Be wary of growing exports

The growing consumption in rich countries has come at a cost for developing countries such as India

Updated - May 26, 2022 02:33 pm IST

Published - May 26, 2022 12:15 am IST

Farmers plant saplings in a rice field on the outskirts of Ahmedabad

Farmers plant saplings in a rice field on the outskirts of Ahmedabad | Photo Credit: REUTERS

The uncertainties in the global economic environment, significantly driven by Russia’s invasion of Ukraine and the resultant sanctions on Russia by the West, along with Sri Lanka’s ongoing struggles to stay afloat amidst a deepening crisis, have all been believed to have created export opportunities for countries such as India. However, this well-celebrated export spike needs to be viewed with a pinch of salt.

Emissions-embodied exports

The 2009 United Nations Climate Change Conference in Copenhagen witnessed a vociferous argument from countries such as India and China that developed countries who are consuming polluted goods produced elsewhere also have an obligation to clean up the mess. The data available from the Organisation for Economic Co-operation and Development(OECD) indicates that India is one of the leading exporters of carbon emissions-embodied products, and that there is a steady increase in the total carbon emissions embodied in exports. China is the largest exporter of carbon emissions-embodied products, followed by the U.S., Russia and India. India’s total carbon emission exports increased from 80.3 million tonnes at the time of it joining the World Trade Organization (WTO) in 1995 to 426.1 million tonnes in 2018. The sharp increase in carbon-embodied exports brought India closer to that of the U.S.’s carbon emission exports. In the case of the U.S., carbon emission exports were more or less stagnant between 1995 and 2018.

Net CO2 exports can be calculated by taking the difference between carbon emissions-embodied exports and carbon emissions-embodied imports. The striking difference between China and India is that while China’s net exports began to decline from 2007-08, net exports in India started to steadily increase in that period. While India’s net exports of carbon emissions were observed to be the lowest in 2007 (-11.6 million tonnes), at present the net exports are 55.4 million tonnes. Another way of calculating the net export of carbon emissions is by taking the difference between domestic carbon emissions embodied in gross exports and foreign carbon emissions embodied in gross exports. By using this definition also, there is a steady increase in net exports of carbon emissions from India. In 1995, net exports were 75.8 million tonnes; it increased to 372 million tonnes in 2018.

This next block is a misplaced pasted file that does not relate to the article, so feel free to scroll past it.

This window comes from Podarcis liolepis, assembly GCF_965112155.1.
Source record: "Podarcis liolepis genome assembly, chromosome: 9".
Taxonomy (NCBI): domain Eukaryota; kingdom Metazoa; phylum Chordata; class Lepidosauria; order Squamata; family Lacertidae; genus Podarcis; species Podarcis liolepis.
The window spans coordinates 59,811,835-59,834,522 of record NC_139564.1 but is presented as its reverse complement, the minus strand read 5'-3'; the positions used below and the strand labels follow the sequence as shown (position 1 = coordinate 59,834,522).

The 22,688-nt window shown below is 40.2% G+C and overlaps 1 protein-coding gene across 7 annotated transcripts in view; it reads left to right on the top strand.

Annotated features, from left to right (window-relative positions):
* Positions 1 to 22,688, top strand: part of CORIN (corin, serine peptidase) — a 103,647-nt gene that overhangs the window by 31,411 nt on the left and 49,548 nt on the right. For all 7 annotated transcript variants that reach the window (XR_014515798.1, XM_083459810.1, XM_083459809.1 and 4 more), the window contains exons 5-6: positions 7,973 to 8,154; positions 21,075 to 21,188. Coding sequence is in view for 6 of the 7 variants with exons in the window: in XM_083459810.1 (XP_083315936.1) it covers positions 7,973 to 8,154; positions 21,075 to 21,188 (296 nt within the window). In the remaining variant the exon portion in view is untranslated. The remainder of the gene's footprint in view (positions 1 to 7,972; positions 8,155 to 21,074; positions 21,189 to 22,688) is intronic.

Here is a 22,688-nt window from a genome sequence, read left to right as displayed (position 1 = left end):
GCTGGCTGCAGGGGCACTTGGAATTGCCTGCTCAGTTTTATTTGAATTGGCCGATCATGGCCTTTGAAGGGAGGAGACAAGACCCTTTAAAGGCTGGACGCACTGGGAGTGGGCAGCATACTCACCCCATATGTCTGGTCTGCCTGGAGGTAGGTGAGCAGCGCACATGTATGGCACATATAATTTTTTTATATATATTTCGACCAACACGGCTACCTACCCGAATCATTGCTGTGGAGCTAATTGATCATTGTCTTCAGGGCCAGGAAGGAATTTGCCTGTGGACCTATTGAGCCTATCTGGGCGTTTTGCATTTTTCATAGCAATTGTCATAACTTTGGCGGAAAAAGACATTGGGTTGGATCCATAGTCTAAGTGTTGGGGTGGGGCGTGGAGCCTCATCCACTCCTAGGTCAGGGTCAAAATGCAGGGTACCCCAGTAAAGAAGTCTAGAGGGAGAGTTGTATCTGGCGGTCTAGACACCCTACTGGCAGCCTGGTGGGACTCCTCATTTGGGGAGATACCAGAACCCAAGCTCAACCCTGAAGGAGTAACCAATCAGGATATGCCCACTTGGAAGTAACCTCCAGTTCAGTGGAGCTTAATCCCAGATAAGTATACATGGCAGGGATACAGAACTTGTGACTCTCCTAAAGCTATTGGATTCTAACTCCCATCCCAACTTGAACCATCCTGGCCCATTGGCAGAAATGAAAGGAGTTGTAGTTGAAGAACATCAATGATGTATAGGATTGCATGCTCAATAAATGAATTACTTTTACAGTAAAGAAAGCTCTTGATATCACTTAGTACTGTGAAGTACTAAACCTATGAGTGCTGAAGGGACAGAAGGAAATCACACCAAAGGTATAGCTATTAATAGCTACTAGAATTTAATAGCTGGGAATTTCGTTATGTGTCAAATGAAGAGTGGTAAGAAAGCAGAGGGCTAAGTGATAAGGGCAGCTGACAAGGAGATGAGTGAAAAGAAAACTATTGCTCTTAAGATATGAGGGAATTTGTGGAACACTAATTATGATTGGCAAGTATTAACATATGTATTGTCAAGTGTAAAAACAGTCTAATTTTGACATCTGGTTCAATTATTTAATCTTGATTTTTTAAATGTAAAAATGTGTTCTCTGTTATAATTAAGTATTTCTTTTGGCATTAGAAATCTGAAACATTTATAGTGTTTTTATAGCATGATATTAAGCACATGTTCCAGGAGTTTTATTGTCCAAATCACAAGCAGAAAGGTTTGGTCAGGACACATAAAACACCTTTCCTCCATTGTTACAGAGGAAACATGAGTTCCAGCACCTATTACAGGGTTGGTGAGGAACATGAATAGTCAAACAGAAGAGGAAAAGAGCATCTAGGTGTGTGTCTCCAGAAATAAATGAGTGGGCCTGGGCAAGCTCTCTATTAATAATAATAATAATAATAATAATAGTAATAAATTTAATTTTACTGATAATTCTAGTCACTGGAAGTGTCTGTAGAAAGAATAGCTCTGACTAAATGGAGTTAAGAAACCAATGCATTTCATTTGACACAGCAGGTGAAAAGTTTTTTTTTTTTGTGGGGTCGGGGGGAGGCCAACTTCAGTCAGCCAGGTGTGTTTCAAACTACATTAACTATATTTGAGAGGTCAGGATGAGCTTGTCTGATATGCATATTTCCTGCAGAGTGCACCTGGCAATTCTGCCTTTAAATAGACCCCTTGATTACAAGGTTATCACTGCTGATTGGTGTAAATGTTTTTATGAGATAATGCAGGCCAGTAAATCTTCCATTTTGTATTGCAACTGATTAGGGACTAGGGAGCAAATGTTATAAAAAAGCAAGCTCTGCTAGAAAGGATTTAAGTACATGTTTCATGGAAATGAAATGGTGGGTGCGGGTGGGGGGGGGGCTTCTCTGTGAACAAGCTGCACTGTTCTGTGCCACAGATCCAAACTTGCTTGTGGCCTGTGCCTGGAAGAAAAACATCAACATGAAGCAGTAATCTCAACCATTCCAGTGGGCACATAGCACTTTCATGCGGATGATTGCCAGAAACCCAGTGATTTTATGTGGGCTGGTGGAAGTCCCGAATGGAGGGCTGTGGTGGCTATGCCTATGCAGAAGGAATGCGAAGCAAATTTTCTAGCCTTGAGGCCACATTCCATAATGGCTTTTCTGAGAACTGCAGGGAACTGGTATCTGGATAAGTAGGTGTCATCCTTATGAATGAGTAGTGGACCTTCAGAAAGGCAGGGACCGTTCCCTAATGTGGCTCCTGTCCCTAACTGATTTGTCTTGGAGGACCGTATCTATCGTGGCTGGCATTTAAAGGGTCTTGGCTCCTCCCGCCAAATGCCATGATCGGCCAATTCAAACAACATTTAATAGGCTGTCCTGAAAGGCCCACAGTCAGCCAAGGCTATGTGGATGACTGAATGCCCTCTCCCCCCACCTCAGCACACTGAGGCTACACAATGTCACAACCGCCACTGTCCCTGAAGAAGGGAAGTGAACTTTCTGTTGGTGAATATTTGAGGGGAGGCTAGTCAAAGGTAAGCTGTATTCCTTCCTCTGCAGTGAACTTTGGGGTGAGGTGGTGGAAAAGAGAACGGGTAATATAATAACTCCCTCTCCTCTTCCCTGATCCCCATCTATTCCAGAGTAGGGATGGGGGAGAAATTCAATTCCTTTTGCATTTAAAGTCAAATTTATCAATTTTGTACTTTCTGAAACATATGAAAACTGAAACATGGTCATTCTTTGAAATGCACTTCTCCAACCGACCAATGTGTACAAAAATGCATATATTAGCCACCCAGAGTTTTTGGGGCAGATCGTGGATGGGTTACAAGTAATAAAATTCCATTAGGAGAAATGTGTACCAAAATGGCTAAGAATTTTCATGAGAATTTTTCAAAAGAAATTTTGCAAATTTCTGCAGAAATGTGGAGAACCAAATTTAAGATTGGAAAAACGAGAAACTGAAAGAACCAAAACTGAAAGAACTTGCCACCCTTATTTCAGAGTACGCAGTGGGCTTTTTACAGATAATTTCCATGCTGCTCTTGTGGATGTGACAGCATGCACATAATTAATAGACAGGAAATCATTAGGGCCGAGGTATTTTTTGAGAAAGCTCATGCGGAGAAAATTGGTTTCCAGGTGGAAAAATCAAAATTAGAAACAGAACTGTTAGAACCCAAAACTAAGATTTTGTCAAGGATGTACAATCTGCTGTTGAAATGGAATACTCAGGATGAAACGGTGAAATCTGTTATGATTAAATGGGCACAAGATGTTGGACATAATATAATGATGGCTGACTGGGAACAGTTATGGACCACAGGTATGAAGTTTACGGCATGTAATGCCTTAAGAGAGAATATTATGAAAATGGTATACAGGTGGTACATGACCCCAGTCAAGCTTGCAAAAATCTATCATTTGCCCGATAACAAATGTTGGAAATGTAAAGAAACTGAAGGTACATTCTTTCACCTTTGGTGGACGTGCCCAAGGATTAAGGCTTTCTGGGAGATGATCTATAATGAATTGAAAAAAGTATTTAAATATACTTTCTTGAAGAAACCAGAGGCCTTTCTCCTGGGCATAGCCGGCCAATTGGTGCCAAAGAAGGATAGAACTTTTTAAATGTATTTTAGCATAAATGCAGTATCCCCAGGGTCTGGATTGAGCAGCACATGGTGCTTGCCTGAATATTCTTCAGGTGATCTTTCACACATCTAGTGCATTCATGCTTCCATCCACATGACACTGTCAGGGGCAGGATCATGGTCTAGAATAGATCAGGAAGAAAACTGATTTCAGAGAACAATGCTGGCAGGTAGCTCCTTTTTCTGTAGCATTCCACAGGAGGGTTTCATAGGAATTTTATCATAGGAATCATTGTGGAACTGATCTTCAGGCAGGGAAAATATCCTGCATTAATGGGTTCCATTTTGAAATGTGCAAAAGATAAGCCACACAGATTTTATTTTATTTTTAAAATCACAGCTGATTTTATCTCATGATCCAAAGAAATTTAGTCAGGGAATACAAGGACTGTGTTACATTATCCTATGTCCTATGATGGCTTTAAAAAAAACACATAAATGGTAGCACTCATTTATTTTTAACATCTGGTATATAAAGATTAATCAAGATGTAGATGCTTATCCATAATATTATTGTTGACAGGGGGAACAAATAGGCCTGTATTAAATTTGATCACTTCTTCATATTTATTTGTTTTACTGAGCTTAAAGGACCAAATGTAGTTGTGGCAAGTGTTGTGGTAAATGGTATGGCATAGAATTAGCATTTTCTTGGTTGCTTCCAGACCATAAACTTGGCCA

India’s recent export performance has been attributed to petroleum products, electronics and chemicals. Although net carbon emission exports have been declining in the case of chemicals and electronics as imports have been rising at a greater rate, the carbon emissions-embodied exports of all these products have been steadily increasing over the years. For example, the domestic carbon emissions-embodied exports of chemicals was only 2.1 million tonnes in 1995, which increased to around 9.8 million tonnes in 2018. Similarly, carbon emissions exports of electronics increased from 1.3 million tonnes to 8 million tonnes, and exports of petroleum carbon increased from 6.6 to 25.5 million tonnes during this period. The net exports of carbon emissions have also been increasing in the case of petroleum products.